Slippers or Shoes

John settled himself in front of his state of the art computer, running his hand over the mouse watching the curser skip through his emails deleting them rapidly. He whistled as he sipped his cappuccino. Fridays were good days, working from home while everyone else schlepped up the motorway to the office. He wriggled his shoulders in pleasure and turned to the report he needed to write and get to his boss by lunch time. Two coffees and one chocolate biscuit later, time spent stroking the cat who taken up residence on the filing cabinet nearby and two hours closer to his deadline, he felt stuck. The words refused to flow, the issues seemed to elude him, the sheets and diagrams complicating not explaining things more clearly. He tapped his feet on the wooden floor in frustration. The soft thud on the oak planks did nothing to raise his spirits, in fact the sound irritated him. He pushed his ergonomic desk chair backwards and slumped down  running his fingers through his hair.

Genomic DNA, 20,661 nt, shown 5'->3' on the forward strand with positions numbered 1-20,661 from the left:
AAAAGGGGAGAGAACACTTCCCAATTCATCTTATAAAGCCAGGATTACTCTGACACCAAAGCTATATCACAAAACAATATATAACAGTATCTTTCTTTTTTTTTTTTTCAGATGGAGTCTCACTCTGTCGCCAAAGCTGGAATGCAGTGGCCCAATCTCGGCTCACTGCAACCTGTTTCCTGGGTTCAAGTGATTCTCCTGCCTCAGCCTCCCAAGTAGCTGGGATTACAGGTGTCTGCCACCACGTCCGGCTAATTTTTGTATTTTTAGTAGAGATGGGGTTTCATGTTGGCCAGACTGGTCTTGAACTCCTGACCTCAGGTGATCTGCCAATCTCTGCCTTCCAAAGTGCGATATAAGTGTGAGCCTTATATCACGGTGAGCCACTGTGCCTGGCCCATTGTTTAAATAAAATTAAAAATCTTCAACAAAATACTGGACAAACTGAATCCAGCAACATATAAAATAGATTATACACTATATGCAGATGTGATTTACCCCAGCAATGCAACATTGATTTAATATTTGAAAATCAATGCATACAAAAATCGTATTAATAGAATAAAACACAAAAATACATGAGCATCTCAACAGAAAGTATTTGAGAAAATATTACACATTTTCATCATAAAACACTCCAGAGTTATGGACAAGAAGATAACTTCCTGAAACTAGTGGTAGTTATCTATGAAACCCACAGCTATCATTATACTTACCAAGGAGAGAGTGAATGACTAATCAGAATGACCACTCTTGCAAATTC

“Damn Damn, this is supposed to be easy” he muttered to himself. 
Horatio the cat didn’t mind, he leapt gracefully onto John’s lap and rubbed himself up against his face purring softly and deeply.  Twiddling the cat’s ear John sighed and looked down. He saw he was still wearing his cosy slippers, warm comfortable, the old soft leather reassuring and relaxing, a sign he was at home. 

“Why not Horacio, why not, I can wear what I like at home can’t I?” he muttered at the cat. “Do you remember the day I stayed in my pyjamas and almost got caught out by that surprise video conference”.